Among galliform birds, it is only the domestic chick which is examined for its spatial orientation skills. Vallortigara and colleagues developed an experimental design where the birds had to find hidden food in the center of a square shaped arena. They showed that the birds were able to locate the hidden location by a single beacon [25], [26] as well as by arrays of local landmarks [21]. However, in most cases, the birds were using just the distance from a single landmark and/or from the area walls as well as other geometrical information instead of the relation of several landmarks [22]. In addition, there was evidence that the left brain hemisphere was encoding predominantly local cues and absolute metric information, while the right one encoded relations between landmarks and the geometry of the enclosure [25][27].

The experimental design of our study differed from that used by Vallortigara and colleagues in that we did not train our animals to a central location. Although this training to the center has gained excellent results, it is not fully comparable to most of the other avian studies which used peripheral goal locations. In contrast to most other studies, we did not deprive the birds from food but used mealworms as tidbits for the training to test whether such experiments are also possible without hunger stress for the animals. One of the reasons for using Japanese quails was our belief that comparative experiments strongly enhance the universal validity of scientific findings. More important, however, was the idea that there might be differences between very young animals as used in the domestic chick studies and adult birds [28]. Because of the size difference between adult domestic chicks and quails, we preferred the latter because small birds are much easier to keep and to handle in experiments. Our experiments may therefore lay the grounds for a more detailed analysis of the orientation skills of adult galliform birds. They were initially not intended to extend our knowledge about subtle details of the already known facts. It turned out, however, that some of our findings were supportive of previous findings; others did not fit into the existing framework.

Materials and Methods

Ethics statement

Behavioral studies without food or social restrictions are not regulated by the German animal protection law and do not require special approval.

Ten adult Japanese quails (Coturnix coturnix japonica, 3 to 5 month old, 5m/5f) were used for this study. The birds were kept either individually or in groups of up to 4 animals, depending on the level of aggression against conspecifics, at a light cycle of 14 L ∶ 10 D. Independent of the number of birds, rectangular arenas (200×85×50 cm) were used for housing. Water and food were provided ad libitum. Light was on at 7:30 a.m., daily experiments started at 9:00 a.m.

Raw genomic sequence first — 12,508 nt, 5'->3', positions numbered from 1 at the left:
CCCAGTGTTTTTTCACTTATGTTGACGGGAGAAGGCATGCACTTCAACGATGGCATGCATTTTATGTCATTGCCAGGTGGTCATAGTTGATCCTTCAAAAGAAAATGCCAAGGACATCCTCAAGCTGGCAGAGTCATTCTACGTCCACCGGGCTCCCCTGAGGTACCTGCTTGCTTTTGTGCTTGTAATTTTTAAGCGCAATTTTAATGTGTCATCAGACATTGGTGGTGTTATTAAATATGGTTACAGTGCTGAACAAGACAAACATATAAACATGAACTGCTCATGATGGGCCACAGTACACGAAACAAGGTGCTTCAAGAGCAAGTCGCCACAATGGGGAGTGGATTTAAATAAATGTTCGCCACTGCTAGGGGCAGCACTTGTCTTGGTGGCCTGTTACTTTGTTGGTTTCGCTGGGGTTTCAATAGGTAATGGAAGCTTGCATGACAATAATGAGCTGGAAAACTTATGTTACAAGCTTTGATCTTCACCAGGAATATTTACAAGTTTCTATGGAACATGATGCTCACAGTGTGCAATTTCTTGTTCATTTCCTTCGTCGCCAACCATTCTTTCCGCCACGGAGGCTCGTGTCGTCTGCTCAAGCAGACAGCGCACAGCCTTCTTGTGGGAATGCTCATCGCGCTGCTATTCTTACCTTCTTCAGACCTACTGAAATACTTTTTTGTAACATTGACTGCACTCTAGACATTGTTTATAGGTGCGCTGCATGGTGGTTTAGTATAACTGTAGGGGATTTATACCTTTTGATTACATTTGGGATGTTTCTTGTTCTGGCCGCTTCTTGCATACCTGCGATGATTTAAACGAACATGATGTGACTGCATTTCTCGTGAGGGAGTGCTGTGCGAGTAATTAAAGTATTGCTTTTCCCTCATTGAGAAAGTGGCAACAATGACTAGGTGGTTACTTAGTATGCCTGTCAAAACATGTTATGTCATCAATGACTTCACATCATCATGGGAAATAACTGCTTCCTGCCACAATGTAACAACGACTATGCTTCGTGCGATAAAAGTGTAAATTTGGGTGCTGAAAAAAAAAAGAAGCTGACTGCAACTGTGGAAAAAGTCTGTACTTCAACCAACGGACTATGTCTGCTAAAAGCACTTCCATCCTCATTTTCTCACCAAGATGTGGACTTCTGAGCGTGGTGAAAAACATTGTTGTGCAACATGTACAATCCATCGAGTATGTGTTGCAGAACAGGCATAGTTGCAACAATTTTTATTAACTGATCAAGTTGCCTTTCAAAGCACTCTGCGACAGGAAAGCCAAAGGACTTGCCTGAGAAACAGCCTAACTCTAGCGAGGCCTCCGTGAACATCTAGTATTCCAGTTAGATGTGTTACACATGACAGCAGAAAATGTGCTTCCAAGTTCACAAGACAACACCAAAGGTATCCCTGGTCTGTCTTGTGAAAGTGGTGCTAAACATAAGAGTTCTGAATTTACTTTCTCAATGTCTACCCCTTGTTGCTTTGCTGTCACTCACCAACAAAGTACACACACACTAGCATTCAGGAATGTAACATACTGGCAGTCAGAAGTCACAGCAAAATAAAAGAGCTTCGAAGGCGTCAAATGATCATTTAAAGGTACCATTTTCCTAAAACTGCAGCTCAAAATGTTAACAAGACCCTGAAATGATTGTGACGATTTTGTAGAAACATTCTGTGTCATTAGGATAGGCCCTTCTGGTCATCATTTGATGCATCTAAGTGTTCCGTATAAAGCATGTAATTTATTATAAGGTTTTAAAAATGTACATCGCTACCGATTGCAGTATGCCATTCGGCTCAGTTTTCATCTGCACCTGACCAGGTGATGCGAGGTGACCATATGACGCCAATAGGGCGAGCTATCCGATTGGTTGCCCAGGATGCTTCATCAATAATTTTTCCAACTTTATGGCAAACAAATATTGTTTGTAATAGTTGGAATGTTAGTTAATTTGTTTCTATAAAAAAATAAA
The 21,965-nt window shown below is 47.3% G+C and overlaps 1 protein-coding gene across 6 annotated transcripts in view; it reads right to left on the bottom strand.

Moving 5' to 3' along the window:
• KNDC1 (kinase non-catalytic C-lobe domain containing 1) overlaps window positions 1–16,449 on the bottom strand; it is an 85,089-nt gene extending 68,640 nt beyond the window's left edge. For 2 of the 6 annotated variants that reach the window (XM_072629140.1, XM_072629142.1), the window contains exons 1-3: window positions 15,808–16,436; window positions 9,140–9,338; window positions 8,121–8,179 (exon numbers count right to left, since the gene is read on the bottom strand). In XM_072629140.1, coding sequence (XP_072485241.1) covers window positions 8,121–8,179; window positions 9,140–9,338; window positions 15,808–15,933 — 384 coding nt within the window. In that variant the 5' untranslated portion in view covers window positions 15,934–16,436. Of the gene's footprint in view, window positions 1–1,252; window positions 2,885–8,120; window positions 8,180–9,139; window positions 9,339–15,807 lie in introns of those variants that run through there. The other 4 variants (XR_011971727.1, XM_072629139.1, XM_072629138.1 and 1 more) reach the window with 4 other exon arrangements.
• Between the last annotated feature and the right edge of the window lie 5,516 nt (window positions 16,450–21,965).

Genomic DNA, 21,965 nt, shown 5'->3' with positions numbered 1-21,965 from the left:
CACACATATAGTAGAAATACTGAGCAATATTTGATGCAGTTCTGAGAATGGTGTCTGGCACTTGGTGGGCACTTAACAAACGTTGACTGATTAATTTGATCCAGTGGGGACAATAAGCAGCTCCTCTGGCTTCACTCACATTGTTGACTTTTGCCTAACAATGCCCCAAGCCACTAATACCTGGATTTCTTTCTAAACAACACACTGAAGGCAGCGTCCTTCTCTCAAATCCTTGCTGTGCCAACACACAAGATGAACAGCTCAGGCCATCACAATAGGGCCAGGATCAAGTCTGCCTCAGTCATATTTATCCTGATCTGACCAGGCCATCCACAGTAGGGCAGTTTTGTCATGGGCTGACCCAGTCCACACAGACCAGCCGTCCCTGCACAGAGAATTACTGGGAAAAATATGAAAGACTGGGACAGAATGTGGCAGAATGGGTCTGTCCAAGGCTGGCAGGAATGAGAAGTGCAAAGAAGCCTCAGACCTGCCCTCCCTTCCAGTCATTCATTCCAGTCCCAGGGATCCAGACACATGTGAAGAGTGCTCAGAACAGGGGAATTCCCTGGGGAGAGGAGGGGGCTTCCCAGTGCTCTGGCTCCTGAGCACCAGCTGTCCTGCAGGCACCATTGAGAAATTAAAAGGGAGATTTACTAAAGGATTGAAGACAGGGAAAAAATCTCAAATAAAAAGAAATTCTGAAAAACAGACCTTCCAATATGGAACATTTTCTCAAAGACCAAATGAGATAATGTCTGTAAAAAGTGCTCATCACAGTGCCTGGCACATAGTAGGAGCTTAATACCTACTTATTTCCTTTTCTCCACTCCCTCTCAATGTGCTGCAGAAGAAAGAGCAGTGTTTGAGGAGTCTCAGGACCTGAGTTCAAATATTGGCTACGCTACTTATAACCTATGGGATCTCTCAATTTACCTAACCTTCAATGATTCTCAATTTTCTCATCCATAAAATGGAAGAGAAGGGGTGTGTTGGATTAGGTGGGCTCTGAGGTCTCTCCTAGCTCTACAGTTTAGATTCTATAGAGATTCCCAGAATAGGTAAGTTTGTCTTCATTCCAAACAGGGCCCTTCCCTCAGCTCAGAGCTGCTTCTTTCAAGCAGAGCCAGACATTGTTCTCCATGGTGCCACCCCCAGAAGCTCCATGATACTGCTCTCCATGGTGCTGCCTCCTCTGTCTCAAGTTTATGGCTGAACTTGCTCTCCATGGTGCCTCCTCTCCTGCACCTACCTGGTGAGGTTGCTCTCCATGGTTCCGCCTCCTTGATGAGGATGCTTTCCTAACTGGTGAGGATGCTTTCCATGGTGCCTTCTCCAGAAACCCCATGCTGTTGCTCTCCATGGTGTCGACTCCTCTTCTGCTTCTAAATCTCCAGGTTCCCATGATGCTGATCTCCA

A squared arena (1.50 m×1.50 m) with 50 cm high walls was constructed from white laminated chipboard (fig. 1) and placed on a table. In the center, a cylindric start box made from plexiglass tube (diameter: 20 cm, height: 50 cm) was installed. The wall of the start box was constructed to be sunk into the arena's floor by an elevator mechanism controlled from the adjacent room. Twenty identical grey food cups (diameter: 4 cm, height: 4 cm) were arranged in a circle (diameter: 120 cm) with a distance of 8.5 cm/18° to each other. A two-dimensional landmark with a distinct pattern (vertical stripes, horizontal stripes, cross or triangle) was placed in each corner (fig. 1). The spatial relation of the four landmark patterns was kept constant throughout the experiment.

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Figure 1. Experimental arena.

In the arena (150×150×50 cm) 20 identical food cups were arranged in a circle and four distinct visual landmarks placed in the corners. The central, transparent starting cylinder could be retracted into the floor. Filled circles represent baited food cups. Quails were trained to find food between two specific landmarks (A). In the test, landmarks and positions of baited food cups were shifted 90° clockwise (B).

https://doi.org/10.1371/journal.pone.0028202.g001

The cups were filled with freshly frozen and defrosted mealworms. A grid cover hindered the birds to access the food in all except three baited cups. Fine wooden shavings covered the floor and were also put inside the cups to hide the mealworms. These wooden shavings were rearranged after each trial.

The entire setup was placed in the center of a homogeneously illuminated white plastic pavilion (3 m×3 m×3 m) to eliminate uncontrolled external visual cues. A video camera chip was mounted at the ceiling of the pavilion by which all experiments were recorded.

At the beginning of each trial, the experimental animal was brought into the pavilion using randomly one of the four entrances at each side of the pavilion and was placed into the start box. The experimenter left the pavilion and, one minute later, removed the start box wall by the remote system from the adjacent room.

Training comprised several steps. In the pre-training phase, only a single accessible food cup with mealworms not covered by wooden shavings was placed at some random position within the arena to familiarize the birds with the setup and the food cups. Pre-training was continued until the birds did not any longer show any signs of stress when they were placed in the start box. The next step was to cover the mealworms with wooden shavings.

When the bird had learned to find the covered mealworms, training for the spatial memory test began. This was again performed in two steps because pilot experiments showed that the birds were not able to learn the task in only one step as it is used in most other training experiments. Instead of the one randomly placed food cup, the birds were now exposed to the circle of 20 food cups. Each of the cups contained food covered by a grid and wooden shaving except three adjacent ones where the grid (but not the wooden shaving) was replaced so that the birds had access to the food. The three adjacent food cups were placed at one of two positions depending on the group to which the subjects belonged. Animals were allowed to probe any cup until they finally found a cup where food was accessible. For half of the birds, the cup at zero degrees and the two adjacent cups between the vertically and the horizontally striped landmarks (fig. 1) were accessible. For the other birds, the food at the cup at 180 degrees and the two adjacent cups (flanked by the “cross” and the “triangle” landmark) was accessible.